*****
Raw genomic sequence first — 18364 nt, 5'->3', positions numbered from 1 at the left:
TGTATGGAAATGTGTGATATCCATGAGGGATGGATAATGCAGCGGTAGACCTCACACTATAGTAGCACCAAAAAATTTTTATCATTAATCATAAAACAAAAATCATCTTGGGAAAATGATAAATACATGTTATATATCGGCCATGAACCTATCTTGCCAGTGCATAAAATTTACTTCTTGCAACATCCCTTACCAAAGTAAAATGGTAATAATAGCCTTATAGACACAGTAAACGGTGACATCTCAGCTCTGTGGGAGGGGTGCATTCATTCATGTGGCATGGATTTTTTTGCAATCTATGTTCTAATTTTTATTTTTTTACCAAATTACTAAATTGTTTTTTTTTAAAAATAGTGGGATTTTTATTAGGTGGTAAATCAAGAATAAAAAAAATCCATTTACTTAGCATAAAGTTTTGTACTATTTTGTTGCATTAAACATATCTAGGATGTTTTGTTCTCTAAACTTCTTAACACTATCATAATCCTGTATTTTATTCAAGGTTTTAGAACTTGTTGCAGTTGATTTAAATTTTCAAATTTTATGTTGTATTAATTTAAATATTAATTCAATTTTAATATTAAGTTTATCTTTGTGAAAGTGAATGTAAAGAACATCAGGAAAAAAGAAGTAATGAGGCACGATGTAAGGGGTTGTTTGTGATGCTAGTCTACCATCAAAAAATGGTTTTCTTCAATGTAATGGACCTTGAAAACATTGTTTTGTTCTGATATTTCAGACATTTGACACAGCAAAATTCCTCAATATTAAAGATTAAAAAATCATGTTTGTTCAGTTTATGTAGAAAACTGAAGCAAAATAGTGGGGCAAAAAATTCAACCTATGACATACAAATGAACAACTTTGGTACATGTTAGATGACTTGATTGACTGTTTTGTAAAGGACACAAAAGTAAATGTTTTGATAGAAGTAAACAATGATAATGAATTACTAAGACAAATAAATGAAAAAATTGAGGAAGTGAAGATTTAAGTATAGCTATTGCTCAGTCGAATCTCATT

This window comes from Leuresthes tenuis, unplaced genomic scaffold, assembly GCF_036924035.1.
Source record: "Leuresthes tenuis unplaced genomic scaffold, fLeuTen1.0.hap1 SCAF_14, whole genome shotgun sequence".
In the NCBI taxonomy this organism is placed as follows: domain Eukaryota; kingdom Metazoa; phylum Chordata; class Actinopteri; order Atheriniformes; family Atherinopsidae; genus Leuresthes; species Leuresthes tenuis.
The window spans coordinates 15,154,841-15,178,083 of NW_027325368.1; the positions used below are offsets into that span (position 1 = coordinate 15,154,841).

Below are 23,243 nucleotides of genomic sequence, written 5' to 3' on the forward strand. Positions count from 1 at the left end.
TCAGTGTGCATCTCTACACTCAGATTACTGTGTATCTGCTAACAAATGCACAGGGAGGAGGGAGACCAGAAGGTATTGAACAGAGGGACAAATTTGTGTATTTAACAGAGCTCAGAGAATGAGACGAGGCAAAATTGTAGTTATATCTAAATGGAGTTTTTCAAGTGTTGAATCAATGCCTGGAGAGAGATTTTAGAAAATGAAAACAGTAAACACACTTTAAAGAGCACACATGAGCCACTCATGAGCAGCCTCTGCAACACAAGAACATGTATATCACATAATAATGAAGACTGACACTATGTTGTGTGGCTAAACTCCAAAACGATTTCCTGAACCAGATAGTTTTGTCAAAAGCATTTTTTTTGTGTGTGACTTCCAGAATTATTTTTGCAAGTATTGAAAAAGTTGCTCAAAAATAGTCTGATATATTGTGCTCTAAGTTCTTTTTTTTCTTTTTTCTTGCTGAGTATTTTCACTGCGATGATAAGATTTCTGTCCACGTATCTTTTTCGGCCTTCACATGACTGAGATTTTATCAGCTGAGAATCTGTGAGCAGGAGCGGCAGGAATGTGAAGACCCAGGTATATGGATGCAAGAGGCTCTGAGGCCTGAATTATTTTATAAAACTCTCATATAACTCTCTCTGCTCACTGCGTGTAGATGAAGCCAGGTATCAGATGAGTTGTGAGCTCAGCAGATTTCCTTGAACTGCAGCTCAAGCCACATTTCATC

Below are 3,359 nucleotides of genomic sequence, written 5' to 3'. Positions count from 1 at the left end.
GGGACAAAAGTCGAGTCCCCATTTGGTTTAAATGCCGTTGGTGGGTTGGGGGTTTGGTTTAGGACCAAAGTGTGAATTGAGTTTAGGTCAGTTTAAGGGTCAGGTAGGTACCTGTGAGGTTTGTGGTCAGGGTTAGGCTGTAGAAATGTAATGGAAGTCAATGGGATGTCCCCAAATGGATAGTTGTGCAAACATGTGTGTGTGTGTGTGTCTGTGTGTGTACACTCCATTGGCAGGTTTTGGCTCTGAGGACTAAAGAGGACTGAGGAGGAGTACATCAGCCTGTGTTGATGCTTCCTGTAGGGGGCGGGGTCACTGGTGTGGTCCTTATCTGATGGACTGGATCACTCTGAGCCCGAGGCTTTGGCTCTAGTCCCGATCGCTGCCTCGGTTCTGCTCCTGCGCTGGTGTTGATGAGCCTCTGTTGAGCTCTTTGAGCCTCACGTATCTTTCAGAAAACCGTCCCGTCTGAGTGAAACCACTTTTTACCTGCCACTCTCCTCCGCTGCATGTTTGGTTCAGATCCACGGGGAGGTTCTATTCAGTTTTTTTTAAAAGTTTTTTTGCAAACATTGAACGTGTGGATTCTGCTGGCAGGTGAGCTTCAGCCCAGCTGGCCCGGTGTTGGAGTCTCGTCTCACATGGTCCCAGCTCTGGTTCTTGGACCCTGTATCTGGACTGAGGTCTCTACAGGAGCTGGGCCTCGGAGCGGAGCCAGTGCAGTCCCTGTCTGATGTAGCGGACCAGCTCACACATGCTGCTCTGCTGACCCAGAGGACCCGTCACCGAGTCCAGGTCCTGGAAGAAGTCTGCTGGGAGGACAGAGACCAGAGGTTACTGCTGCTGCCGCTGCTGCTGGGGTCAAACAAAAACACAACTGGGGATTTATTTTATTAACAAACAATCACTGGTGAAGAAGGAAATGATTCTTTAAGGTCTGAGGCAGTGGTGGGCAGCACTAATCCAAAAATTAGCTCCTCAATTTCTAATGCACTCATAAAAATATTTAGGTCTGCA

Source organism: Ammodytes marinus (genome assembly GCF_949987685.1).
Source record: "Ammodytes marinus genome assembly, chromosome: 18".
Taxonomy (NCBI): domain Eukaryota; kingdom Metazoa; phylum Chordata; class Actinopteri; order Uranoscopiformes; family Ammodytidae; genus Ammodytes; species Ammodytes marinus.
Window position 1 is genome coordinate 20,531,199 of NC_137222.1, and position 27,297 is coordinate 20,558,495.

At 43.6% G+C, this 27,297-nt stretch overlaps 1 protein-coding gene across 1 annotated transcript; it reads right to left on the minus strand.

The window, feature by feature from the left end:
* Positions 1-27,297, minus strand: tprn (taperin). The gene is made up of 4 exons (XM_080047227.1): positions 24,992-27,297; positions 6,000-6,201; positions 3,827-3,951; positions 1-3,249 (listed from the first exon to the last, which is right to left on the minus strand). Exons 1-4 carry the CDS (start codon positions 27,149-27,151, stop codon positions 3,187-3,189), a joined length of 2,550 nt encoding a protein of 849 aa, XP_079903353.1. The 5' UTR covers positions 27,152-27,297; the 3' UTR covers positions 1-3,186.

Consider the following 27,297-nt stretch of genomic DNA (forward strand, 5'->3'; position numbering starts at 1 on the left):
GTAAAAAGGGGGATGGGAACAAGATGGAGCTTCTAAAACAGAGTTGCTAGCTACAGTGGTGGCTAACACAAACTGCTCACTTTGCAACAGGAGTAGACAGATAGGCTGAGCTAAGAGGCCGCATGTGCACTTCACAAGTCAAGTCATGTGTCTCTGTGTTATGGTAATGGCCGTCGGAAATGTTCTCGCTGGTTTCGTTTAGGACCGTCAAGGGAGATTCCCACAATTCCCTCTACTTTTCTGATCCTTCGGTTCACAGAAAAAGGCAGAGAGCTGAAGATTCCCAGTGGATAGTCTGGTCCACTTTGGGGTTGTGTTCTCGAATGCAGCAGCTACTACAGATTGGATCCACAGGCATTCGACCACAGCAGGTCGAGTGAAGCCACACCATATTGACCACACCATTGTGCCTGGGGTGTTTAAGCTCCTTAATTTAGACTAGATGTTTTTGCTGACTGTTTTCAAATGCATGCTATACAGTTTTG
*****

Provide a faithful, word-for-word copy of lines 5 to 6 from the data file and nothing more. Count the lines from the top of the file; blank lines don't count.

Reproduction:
In the NCBI taxonomy this organism is placed as follows: domain Eukaryota; kingdom Metazoa; phylum Chordata; class Actinopteri; order Atheriniformes; family Atherinopsidae; genus Leuresthes; species Leuresthes tenuis.
The window spans coordinates 15,154,841-15,178,083 of NW_027325368.1; the positions used below are offsets into that span (position 1 = coordinate 15,154,841).